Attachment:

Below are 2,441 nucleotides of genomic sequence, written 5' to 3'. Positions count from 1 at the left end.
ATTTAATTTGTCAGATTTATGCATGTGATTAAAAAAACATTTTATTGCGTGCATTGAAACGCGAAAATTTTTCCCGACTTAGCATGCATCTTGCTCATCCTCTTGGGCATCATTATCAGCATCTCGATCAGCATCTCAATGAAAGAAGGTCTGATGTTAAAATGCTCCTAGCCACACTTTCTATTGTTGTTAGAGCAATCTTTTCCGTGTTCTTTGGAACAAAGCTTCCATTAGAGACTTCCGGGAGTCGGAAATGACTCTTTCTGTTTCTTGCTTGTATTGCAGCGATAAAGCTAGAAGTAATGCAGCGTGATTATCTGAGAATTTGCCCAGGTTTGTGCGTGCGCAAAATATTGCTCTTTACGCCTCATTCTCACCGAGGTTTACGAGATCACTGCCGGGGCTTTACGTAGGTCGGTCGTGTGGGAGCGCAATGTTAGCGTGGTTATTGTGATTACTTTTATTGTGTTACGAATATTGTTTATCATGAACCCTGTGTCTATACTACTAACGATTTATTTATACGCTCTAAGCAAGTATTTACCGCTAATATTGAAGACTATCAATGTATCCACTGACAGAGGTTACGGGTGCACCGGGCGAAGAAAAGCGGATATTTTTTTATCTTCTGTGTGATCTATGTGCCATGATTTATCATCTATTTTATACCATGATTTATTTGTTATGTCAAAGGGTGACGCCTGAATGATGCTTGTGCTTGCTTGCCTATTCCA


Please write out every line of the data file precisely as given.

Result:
Below are 2,441 nucleotides of genomic sequence, written 5' to 3'. Positions count from 1 at the left end.
ATTTAATTTGTCAGATTTATGCATGTGATTAAAAAAACATTTTATTGCGTGCATTGAAACGCGAAAATTTTTCCCGACTTAGCATGCATCTTGCTCATCCTCTTGGGCATCATTATCAGCATCTCGATCAGCATCTCAATGAAAGAAGGTCTGATGTTAAAATGCTCCTAGCCACACTTTCTATTGTTGTTAGAGCAATCTTTTCCGTGTTCTTTGGAACAAAGCTTCCATTAGAGACTTCCGGGAGTCGGAAATGACTCTTTCTGTTTCTTGCTTGTATTGCAGCGATAAAGCTAGAAGTAATGCAGCGTGATTATCTGAGAATTTGCCCAGGTTTGTGCGTGCGCAAAATATTGCTCTTTACGCCTCATTCTCACCGAGGTTTACGAGATCACTGCCGGGGCTTTACGTAGGTCGGTCGTGTGGGAGCGCAATGTTAGCGTGGTTATTGTGATTACTTTTATTGTGTTACGAATATTGTTTATCATGAACCCTGTGTCTATACTACTAACGATTTATTTATACGCTCTAAGCAAGTATTTACCGCTAATATTGAAGACTATCAATGTATCCACTGACAGAGGTTACGGGTGCACCGGGCGAAGAAAAGCGGATATTTTTTTATCTTCTGTGTGATCTATGTGCCATGATTTATCATCTATTTTATACCATGATTTATTTGTTATGTCAAAGGGTGACGCCTGAATGATGCTTGTGCTTGCTTGCCTATTCCA